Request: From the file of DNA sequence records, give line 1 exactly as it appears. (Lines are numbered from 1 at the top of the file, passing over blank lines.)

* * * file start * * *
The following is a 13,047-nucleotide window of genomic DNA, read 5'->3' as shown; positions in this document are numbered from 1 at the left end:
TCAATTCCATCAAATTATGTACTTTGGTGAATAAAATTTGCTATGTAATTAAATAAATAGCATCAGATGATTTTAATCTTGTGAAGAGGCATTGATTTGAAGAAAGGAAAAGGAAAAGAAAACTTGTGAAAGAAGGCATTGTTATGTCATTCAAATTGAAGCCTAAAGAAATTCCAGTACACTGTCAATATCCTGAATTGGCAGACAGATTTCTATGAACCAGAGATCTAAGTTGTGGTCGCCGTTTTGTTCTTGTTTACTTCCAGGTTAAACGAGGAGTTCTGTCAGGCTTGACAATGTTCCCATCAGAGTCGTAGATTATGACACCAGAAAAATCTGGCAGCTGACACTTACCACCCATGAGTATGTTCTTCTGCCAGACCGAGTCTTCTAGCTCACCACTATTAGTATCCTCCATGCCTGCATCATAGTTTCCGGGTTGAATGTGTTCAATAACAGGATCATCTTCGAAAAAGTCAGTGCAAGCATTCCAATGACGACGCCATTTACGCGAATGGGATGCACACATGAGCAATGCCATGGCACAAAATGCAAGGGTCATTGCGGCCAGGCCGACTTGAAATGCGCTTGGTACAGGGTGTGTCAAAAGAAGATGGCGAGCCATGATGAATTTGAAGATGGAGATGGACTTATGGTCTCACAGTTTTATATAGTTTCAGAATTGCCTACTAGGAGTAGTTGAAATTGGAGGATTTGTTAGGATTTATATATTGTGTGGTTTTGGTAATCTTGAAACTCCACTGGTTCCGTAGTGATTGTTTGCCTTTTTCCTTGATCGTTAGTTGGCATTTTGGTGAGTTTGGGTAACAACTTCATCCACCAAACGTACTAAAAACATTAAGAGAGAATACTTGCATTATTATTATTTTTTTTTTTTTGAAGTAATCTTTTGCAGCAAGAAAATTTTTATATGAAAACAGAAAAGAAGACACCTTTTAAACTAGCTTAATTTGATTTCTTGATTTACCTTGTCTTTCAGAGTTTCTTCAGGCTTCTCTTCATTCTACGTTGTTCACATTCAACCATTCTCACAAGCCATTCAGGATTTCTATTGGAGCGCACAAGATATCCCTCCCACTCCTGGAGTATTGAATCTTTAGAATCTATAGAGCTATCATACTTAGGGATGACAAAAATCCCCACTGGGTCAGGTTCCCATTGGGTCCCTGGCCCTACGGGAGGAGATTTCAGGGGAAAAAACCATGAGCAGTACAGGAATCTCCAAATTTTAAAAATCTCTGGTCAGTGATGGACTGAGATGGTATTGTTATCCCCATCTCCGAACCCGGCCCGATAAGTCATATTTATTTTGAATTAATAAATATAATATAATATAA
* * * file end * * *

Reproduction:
The following is a 13,047-nucleotide window of genomic DNA, read 5'->3' as shown; positions in this document are numbered from 1 at the left end: